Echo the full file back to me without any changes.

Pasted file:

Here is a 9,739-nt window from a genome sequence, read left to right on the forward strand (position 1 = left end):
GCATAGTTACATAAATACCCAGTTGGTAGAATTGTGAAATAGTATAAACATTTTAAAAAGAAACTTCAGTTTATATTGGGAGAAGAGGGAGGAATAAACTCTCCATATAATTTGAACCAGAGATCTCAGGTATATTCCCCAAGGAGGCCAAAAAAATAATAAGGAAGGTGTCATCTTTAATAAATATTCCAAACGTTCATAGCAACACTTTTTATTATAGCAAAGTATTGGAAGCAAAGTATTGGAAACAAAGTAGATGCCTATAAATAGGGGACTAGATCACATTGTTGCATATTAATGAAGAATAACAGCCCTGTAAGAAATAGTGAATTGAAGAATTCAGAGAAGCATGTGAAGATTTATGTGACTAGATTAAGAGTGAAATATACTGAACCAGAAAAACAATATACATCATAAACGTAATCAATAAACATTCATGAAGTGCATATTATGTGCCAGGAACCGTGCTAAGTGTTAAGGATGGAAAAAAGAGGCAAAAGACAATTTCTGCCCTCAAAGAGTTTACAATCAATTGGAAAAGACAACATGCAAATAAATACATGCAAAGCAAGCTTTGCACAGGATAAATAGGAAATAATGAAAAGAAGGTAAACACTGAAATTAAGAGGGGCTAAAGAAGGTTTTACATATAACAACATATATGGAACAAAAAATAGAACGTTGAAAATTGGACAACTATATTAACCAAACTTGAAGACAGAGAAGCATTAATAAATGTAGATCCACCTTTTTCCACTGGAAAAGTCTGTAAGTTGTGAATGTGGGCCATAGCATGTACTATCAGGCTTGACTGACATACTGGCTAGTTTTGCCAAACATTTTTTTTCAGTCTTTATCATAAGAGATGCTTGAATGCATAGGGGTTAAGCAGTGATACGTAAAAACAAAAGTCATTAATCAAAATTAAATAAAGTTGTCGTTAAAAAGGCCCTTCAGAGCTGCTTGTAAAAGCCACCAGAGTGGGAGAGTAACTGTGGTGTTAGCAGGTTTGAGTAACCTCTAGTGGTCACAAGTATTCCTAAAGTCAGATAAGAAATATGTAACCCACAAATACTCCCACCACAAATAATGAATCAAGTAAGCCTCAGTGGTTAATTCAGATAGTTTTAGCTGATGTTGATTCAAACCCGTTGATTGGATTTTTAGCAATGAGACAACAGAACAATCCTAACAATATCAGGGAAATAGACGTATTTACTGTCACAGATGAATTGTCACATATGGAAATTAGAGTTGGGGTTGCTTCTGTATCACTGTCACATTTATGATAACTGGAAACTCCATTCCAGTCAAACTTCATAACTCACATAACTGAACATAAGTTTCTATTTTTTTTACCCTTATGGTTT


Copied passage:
Here is a 9,739-nt window from a genome sequence, read left to right on the forward strand (position 1 = left end):
GCATAGTTACATAAATACCCAGTTGGTAGAATTGTGAAATAGTATAAACATTTTAAAAAGAAACTTCAGTTTATATTGGGAGAAGAGGGAGGAATAAACTCTCCATATAATTTGAACCAGAGATCTCAGGTATATTCCCCAAGGAGGCCAAAAAAATAATAAGGAAGGTGTCATCTTTAATAAATATTCCAAACGTTCATAGCAACACTTTTTATTATAGCAAAGTATTGGAAGCAAAGTATTGGAAACAAAGTAGATGCCTATAAATAGGGGACTAGATCACATTGTTGCATATTAATGAAGAATAACAGCCCTGTAAGAAATAGTGAATTGAAGAATTCAGAGAAGCATGTGAAGATTTATGTGACTAGATTAAGAGTGAAATATACTGAACCAGAAAAACAATATACATCATAAACGTAATCAATAAACATTCATGAAGTGCATATTATGTGCCAGGAACCGTGCTAAGTGTTAAGGATGGAAAAAAGAGGCAAAAGACAATTTCTGCCCTCAAAGAGTTTACAATCAATTGGAAAAGACAACATGCAAATAAATACATGCAAAGCAAGCTTTGCACAGGATAAATAGGAAATAATGAAAAGAAGGTAAACACTGAAATTAAGAGGGGCTAAAGAAGGTTTTACATATAACAACATATATGGAACAAAAAATAGAACGTTGAAAATTGGACAACTATATTAACCAAACTTGAAGACAGAGAAGCATTAATAAATGTAGATCCACCTTTTTCCACTGGAAAAGTCTGTAAGTTGTGAATGTGGGCCATAGCATGTACTATCAGGCTTGACTGACATACTGGCTAGTTTTGCCAAACATTTTTTTTCAGTCTTTATCATAAGAGATGCTTGAATGCATAGGGGTTAAGCAGTGATACGTAAAAACAAAAGTCATTAATCAAAATTAAATAAAGTTGTCGTTAAAAAGGCCCTTCAGAGCTGCTTGTAAAAGCCACCAGAGTGGGAGAGTAACTGTGGTGTTAGCAGGTTTGAGTAACCTCTAGTGGTCACAAGTATTCCTAAAGTCAGATAAGAAATATGTAACCCACAAATACTCCCACCACAAATAATGAATCAAGTAAGCCTCAGTGGTTAATTCAGATAGTTTTAGCTGATGTTGATTCAAACCCGTTGATTGGATTTTTAGCAATGAGACAACAGAACAATCCTAACAATATCAGGGAAATAGACGTATTTACTGTCACAGATGAATTGTCACATATGGAAATTAGAGTTGGGGTTGCTTCTGTATCACTGTCACATTTATGATAACTGGAAACTCCATTCCAGTCAAACTTCATAACTCACATAACTGAACATAAGTTTCTATTTTTTTTACCCTTATGGTTT